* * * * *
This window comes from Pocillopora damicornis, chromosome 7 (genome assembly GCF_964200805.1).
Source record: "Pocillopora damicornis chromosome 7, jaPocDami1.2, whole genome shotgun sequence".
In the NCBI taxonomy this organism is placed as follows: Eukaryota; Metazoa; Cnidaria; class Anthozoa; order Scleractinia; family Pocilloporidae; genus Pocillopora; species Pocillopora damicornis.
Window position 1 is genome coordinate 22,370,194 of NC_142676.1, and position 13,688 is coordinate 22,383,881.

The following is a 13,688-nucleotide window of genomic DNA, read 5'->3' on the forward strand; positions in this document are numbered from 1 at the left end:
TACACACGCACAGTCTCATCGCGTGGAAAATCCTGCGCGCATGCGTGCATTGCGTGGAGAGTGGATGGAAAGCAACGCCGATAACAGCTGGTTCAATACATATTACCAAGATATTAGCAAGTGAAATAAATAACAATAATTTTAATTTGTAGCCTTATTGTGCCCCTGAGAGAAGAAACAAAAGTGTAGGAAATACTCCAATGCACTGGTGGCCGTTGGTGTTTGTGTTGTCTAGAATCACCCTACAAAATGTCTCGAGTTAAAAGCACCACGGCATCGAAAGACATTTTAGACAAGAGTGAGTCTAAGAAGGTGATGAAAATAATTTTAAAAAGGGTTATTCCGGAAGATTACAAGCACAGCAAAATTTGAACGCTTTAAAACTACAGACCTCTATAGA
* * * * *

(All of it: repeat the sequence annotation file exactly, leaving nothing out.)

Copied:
This window comes from Pocillopora damicornis, chromosome 7 (genome assembly GCF_964200805.1).
Source record: "Pocillopora damicornis chromosome 7, jaPocDami1.2, whole genome shotgun sequence".
In the NCBI taxonomy this organism is placed as follows: Eukaryota; Metazoa; Cnidaria; class Anthozoa; order Scleractinia; family Pocilloporidae; genus Pocillopora; species Pocillopora damicornis.
Window position 1 is genome coordinate 22,370,194 of NC_142676.1, and position 13,688 is coordinate 22,383,881.

The following is a 13,688-nucleotide window of genomic DNA, read 5'->3' on the forward strand; positions in this document are numbered from 1 at the left end:
TACACACGCACAGTCTCATCGCGTGGAAAATCCTGCGCGCATGCGTGCATTGCGTGGAGAGTGGATGGAAAGCAACGCCGATAACAGCTGGTTCAATACATATTACCAAGATATTAGCAAGTGAAATAAATAACAATAATTTTAATTTGTAGCCTTATTGTGCCCCTGAGAGAAGAAACAAAAGTGTAGGAAATACTCCAATGCACTGGTGGCCGTTGGTGTTTGTGTTGTCTAGAATCACCCTACAAAATGTCTCGAGTTAAAAGCACCACGGCATCGAAAGACATTTTAGACAAGAGTGAGTCTAAGAAGGTGATGAAAATAATTTTAAAAAGGGTTATTCCGGAAGATTACAAGCACAGCAAAATTTGAACGCTTTAAAACTACAGACCTCTATAGA